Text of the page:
Some roasts, such as chuck, taste best when roasted until they're fork tender and falling apart, but top round needs special care. This tough cut of meat tastes best when roasted to medium-rare and sliced thinly. Roast it in the oven, on the grill or on the stovetop, but keep your meat thermometer handy for accurate results.
About Top Round
Top round comes from the upper back leg of a steer. This dome-shaped cut weighs around 10 pounds, although you'll probably find half portions in the 4- to 5-pound range. Top round is a naturally lean cut of meat and can be tough. Cut it into cubes for kebabs, slice it thinly for sandwiches or toss it in a grill basket or skillet for fajitas or stir-fry.
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In the Oven
The simplest way to cook a whole top round roast is in the oven. Set the oven to 300 degrees Fahrenheit and place the top round in a roasting pan. Roast the meat until a meat thermometer inserted in the center registers 125 F -- one to two hours, depending on the size of the roast. This is lower than the 145 F recommended by the U.S. Department of Agriculture as the minimum safe temperature for cooking beef, but your roast will be medium-rare -- slightly pink, flavorful and juicy.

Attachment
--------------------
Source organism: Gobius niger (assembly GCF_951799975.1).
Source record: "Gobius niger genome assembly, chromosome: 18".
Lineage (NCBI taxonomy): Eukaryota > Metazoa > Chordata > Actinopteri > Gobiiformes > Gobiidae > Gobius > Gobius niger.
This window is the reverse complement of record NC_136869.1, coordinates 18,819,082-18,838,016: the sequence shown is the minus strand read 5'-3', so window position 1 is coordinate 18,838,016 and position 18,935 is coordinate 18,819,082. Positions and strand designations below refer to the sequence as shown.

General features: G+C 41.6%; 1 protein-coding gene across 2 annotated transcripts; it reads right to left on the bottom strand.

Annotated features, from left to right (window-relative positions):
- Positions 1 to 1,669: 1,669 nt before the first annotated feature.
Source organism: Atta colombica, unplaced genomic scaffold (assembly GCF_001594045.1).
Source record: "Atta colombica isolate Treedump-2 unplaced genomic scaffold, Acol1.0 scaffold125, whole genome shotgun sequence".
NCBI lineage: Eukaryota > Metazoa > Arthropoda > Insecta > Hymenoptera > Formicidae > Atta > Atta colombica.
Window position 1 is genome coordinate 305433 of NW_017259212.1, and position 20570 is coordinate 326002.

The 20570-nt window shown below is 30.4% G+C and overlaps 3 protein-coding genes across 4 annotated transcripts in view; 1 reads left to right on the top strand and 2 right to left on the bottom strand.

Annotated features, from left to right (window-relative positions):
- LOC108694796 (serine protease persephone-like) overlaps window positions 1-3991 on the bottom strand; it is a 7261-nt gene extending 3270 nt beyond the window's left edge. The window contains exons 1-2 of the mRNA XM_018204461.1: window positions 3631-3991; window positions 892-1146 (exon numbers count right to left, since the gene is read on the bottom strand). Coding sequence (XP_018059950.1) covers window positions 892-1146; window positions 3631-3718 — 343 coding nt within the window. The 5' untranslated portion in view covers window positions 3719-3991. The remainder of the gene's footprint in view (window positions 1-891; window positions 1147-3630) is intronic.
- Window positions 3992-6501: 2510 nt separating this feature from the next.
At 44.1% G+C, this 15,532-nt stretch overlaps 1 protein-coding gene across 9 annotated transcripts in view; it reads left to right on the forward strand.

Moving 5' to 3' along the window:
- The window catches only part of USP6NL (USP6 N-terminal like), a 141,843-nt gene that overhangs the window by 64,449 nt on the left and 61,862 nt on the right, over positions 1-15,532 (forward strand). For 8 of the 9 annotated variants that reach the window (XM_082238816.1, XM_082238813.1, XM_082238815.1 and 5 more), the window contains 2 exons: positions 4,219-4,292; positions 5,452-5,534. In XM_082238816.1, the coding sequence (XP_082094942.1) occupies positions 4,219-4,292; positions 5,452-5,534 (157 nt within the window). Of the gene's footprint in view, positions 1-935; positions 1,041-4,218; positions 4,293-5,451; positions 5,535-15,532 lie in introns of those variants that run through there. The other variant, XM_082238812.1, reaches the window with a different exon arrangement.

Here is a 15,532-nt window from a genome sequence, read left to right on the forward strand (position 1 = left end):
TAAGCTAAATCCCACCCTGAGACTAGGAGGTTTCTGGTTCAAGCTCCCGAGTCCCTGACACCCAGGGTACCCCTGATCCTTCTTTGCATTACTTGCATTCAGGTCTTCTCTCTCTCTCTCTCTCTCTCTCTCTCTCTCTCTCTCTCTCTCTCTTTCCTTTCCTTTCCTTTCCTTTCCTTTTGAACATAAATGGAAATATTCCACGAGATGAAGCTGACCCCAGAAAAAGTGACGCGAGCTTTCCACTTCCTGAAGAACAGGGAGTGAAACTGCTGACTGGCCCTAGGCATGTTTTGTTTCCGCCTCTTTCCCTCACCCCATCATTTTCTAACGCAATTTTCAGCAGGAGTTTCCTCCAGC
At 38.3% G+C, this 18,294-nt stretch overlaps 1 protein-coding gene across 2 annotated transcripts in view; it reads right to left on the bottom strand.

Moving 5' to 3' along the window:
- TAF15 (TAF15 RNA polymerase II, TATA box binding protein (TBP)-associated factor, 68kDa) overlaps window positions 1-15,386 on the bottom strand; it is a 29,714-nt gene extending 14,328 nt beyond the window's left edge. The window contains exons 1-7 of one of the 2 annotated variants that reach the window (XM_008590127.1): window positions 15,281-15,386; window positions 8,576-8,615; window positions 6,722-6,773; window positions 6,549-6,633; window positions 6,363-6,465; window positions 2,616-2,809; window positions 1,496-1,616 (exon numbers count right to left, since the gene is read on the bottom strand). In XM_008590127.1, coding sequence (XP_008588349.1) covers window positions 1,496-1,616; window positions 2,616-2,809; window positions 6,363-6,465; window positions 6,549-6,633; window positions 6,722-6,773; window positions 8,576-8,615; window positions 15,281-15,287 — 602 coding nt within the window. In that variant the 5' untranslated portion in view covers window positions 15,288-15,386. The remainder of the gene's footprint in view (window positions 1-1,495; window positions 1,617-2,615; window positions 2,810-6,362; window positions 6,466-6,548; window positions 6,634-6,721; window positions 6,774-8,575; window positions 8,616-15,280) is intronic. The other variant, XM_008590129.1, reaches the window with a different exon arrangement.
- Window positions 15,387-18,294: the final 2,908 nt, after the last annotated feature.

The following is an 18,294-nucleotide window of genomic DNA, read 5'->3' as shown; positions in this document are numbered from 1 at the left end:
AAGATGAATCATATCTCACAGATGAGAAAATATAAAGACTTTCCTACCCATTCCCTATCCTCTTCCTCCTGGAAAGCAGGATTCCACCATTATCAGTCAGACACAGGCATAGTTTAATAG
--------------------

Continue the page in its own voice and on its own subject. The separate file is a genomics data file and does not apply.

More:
On the Grill
You can roast top round on the grill either as a whole roast or as kebabs or slices. To roast a whole top round, heat the grill to medium heat, leaving one burner off. Place the roast on the cold burner so it cooks over indirect heat until a meat thermometer inserted in the meat registers 125 F -- one to two hours. Cover the roast with foil if it seems dry or baste it with a little beef broth. A faster option is to slice the meat thinly and cook it in a grill basket or skillet, or cut the meat into cubes and string the cubes on kebabs. Grilled or sauteed this way, the meat will cook in 15 minutes or less. Cook it just until the meat is browned on the outside, but slightly pink inside.
Tips for Success
When roasting a whole top round, it's a good idea to salt the meat and let it sit at room temperature an hour before you cook it. This early prep ensures a flavorful, juicy roast that cooks evenly. Letting the roast rest for 15 to 20 minutes after you remove it from the oven is also critical to success. Resting the meat lets the juices redistribute, so the roast slices more easily and tastes moist and juicy. If you're grilling or sauteing cubes or slices of meat, marinate the meat in the refrigerator for several hours beforehand. Marinating adds flavor and moisture to an otherwise somewhat dry cut of meat. Combine a bit of olive oil with garlic, soy sauce, liquid smoke or other savory ingredients.